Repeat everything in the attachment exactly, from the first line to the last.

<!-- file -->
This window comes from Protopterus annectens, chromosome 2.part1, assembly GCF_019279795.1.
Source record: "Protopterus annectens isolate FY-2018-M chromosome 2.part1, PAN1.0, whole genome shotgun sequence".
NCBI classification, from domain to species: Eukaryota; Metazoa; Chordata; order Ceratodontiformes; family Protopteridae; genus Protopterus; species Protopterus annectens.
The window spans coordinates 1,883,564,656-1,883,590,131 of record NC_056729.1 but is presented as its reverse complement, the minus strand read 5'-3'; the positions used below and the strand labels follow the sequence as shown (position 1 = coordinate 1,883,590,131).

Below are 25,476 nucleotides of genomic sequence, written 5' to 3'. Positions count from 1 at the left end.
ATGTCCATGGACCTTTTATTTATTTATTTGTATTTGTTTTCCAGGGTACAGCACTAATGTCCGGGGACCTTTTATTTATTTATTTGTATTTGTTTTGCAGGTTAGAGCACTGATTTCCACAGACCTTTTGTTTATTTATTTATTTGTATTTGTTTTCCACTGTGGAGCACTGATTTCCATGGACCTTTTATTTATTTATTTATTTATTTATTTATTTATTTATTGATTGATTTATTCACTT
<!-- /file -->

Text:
This window comes from Protopterus annectens, chromosome 2.part1, assembly GCF_019279795.1.
Source record: "Protopterus annectens isolate FY-2018-M chromosome 2.part1, PAN1.0, whole genome shotgun sequence".
NCBI classification, from domain to species: Eukaryota; Metazoa; Chordata; order Ceratodontiformes; family Protopteridae; genus Protopterus; species Protopterus annectens.
The window spans coordinates 1,883,564,656-1,883,590,131 of record NC_056729.1 but is presented as its reverse complement, the minus strand read 5'-3'; the positions used below and the strand labels follow the sequence as shown (position 1 = coordinate 1,883,590,131).

Below are 25,476 nucleotides of genomic sequence, written 5' to 3'. Positions count from 1 at the left end.
ATGTCCATGGACCTTTTATTTATTTATTTGTATTTGTTTTCCAGGGTACAGCACTAATGTCCGGGGACCTTTTATTTATTTATTTGTATTTGTTTTGCAGGTTAGAGCACTGATTTCCACAGACCTTTTGTTTATTTATTTATTTGTATTTGTTTTCCACTGTGGAGCACTGATTTCCATGGACCTTTTATTTATTTATTTATTTATTTATTTATTTATTTATTGATTGATTTATTCACTT